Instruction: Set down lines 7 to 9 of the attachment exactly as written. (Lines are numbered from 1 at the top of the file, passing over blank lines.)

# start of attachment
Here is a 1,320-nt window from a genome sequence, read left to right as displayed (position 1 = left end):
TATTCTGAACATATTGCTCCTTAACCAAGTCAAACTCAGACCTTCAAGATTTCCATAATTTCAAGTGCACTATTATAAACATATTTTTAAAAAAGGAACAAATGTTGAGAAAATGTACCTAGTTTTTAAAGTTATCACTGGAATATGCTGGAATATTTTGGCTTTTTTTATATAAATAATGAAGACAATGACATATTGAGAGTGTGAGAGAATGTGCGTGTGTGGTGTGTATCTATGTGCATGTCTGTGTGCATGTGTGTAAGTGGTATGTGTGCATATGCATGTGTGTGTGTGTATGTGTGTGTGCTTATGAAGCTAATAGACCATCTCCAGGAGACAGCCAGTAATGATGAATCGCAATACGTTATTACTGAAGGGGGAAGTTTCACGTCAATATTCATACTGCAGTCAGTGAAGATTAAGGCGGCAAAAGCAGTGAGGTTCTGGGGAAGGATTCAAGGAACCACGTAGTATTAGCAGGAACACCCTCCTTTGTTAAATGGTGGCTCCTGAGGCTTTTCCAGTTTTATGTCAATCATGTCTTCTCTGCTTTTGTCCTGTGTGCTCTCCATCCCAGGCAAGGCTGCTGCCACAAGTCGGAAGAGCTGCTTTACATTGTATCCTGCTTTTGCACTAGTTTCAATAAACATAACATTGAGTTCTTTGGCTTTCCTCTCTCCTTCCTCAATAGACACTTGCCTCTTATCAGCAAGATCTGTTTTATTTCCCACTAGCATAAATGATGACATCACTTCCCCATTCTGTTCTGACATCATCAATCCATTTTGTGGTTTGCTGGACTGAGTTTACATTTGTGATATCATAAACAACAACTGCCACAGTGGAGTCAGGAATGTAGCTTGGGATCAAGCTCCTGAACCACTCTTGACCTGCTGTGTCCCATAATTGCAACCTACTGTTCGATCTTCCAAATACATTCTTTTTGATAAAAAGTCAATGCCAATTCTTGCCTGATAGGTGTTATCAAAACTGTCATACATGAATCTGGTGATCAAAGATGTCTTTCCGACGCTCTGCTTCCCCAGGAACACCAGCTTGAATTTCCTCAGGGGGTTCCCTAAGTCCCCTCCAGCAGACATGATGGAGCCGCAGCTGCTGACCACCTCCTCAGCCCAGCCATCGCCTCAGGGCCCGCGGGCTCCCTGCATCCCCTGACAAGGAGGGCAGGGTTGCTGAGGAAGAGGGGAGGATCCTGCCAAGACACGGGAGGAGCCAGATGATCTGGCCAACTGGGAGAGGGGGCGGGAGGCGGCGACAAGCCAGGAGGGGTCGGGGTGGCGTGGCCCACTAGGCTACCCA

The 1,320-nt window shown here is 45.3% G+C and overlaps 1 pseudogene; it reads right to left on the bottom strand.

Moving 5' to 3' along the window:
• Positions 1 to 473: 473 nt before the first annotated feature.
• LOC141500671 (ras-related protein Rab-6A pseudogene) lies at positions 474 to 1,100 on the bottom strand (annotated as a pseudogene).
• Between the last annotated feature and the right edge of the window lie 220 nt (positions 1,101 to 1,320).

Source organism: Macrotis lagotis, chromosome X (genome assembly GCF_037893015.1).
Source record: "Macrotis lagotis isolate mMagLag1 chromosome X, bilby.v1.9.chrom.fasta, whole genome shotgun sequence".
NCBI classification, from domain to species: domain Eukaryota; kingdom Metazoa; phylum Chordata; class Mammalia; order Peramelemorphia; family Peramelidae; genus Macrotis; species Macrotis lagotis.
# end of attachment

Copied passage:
• Between the last annotated feature and the right edge of the window lie 220 nt (positions 1,101 to 1,320).

Source organism: Macrotis lagotis, chromosome X (genome assembly GCF_037893015.1).
Source record: "Macrotis lagotis isolate mMagLag1 chromosome X, bilby.v1.9.chrom.fasta, whole genome shotgun sequence".